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Archive for March, 2015|Monthly archive page

Real Grammar, by the Macmillan Dictionary

In LEARNING STRATEGIES & TOOLS, VIDEO on March 27, 2015 at 8:58 am

Everyone has an opinion about grammar. Some people get upset about what they regard as bad grammar, and believe we must all ‘follow the rules’. But where do these rules come from? And are they all valid?

In this new feature, Real Grammar, Macmillan Dictionary offers a series of videos and blog posts about grammar questions, such as split infinitives, who vs. whom, dependent prepositions, etc. There are 8 videos so far, with the Dictionary’s Editor-in-Chief, Michael Rundell, each accompanied by a blog post. There’s also a quiz you can do to check your ‘real grammar’ knowledge.

The introductory video (above) discusses the two approaches to grammar – prescriptivism and descriptivism, and explains how analysing corpora is a more reliable way of finding out how the language is really used.

Keep an eye on Macmillan Dictionary’s YouTube page for new videos coming soon!

If you’re interested in ‘real grammar’, follow the hashtag #realgrammar for more information.

For more information about ‘real grammar’, follow the prescriptivism and real grammar series on the Macmillan Dictionary Blog.

The way we move (Verbs for walking and running)

In usage, VOCABULARY on March 26, 2015 at 5:59 pm

Stroll and saunter, dash and dart.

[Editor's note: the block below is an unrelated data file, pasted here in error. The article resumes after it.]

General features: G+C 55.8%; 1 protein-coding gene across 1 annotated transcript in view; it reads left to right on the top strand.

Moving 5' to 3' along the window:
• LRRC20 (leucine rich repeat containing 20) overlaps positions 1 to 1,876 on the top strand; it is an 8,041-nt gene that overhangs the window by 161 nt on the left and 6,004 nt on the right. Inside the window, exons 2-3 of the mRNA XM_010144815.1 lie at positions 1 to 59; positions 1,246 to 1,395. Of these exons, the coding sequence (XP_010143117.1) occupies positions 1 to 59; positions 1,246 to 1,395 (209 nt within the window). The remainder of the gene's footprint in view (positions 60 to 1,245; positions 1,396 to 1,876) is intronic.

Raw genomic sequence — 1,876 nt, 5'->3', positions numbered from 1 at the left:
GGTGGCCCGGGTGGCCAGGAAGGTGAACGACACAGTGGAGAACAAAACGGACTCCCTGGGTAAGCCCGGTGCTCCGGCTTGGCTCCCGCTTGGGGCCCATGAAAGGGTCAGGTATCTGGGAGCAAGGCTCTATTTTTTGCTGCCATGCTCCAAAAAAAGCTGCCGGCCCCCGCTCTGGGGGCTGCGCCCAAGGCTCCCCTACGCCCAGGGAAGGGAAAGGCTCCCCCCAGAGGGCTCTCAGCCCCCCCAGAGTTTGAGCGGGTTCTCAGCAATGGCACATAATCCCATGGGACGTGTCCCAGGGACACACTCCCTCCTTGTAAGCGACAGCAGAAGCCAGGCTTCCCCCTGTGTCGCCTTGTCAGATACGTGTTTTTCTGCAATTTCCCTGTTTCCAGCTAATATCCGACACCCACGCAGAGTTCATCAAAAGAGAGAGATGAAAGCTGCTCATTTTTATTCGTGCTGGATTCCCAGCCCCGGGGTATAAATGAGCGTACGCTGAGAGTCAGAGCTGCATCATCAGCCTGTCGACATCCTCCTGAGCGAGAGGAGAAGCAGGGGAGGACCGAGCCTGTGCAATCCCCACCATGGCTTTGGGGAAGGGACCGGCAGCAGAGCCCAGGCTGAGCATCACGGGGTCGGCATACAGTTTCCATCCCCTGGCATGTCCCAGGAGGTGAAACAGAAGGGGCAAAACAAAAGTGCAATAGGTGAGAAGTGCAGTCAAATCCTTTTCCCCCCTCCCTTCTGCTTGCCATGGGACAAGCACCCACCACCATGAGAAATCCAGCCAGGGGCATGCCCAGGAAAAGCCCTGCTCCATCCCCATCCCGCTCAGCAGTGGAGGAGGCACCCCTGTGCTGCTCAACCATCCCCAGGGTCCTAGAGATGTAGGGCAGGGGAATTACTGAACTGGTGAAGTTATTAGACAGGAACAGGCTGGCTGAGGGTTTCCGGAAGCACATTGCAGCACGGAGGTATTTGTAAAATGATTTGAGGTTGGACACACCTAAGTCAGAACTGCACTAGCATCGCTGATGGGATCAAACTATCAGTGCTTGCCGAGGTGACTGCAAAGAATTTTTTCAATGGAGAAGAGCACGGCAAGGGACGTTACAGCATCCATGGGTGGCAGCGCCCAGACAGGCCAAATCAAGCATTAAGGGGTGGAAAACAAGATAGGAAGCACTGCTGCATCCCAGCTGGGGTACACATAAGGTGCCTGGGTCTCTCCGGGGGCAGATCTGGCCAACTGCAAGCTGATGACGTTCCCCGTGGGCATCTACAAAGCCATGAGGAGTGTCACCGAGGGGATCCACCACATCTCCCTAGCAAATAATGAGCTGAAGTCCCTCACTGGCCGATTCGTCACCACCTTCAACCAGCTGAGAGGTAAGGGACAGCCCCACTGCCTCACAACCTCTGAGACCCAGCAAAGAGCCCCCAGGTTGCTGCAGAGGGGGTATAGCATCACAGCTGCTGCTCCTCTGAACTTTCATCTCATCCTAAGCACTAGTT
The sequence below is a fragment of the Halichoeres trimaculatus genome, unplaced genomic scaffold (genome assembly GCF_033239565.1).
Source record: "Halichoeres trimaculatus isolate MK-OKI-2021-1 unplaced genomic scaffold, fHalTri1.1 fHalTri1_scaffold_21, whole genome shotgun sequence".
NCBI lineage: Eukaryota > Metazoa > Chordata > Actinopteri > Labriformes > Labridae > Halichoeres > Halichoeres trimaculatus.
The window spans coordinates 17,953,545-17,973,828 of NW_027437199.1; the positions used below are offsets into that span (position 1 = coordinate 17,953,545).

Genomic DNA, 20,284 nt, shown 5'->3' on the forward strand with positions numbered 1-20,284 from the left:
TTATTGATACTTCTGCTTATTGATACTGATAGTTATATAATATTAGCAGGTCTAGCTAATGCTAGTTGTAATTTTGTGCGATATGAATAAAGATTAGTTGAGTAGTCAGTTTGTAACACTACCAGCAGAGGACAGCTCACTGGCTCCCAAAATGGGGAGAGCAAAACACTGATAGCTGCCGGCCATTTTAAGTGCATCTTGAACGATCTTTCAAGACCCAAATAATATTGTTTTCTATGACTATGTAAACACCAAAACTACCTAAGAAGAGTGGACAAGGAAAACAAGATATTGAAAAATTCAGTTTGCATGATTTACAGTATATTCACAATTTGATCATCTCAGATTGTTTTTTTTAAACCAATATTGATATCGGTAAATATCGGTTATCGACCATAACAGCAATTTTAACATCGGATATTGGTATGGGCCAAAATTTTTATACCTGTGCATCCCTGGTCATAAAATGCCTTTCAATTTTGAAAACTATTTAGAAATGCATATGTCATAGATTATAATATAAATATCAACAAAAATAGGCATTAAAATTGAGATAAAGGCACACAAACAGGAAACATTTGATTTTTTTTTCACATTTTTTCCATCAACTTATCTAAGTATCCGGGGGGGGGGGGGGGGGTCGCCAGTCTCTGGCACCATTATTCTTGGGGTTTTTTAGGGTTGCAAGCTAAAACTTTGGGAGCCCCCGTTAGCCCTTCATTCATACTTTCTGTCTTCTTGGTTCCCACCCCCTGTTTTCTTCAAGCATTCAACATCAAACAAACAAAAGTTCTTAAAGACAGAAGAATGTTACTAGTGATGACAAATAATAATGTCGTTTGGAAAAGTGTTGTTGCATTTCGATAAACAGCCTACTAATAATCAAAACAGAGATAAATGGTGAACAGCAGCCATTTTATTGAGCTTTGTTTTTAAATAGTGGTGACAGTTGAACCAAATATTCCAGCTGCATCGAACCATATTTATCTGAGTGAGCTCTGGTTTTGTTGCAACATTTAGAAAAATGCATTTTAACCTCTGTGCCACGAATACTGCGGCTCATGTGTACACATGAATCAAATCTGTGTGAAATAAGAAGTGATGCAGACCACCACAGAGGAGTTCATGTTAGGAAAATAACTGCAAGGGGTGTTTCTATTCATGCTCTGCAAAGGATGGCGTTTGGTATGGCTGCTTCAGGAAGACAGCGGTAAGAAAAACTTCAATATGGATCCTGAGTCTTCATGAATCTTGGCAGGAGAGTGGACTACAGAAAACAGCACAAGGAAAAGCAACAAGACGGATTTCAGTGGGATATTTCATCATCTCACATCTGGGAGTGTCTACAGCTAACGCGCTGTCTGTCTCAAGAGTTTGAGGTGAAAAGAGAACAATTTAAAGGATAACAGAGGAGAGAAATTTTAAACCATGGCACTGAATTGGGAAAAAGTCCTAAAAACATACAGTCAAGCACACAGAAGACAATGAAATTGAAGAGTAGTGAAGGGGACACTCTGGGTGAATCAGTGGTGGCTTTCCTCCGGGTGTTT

All the different ways of walking and running in English!

About Words - Cambridge Dictionaries Online blog

by Kate Woodford​​​​
waywemove
This week we’re looking at interesting ways to describe the way that people move. Most of the verbs that we’ll be considering describe how fast or slow people move. Others describe the attitude or state of mind of the person walking or running. Some describe both.

Starting with verbs for walking slowly, if we stroll, we walk slowly and in a relaxed way, usually for pleasure: They were strolling along the shore, holding hands. The noun ‘stroll’ is also used: We went for a stroll down near the river. (The adjective ‘leisurely’, meaning ‘relaxed and without hurrying’ is often used before the noun: We were just enjoying a leisurely stroll in the sunshine.) A slightly less common verb with a very similar meaning is saunter: He sauntered by, without a care in the world.

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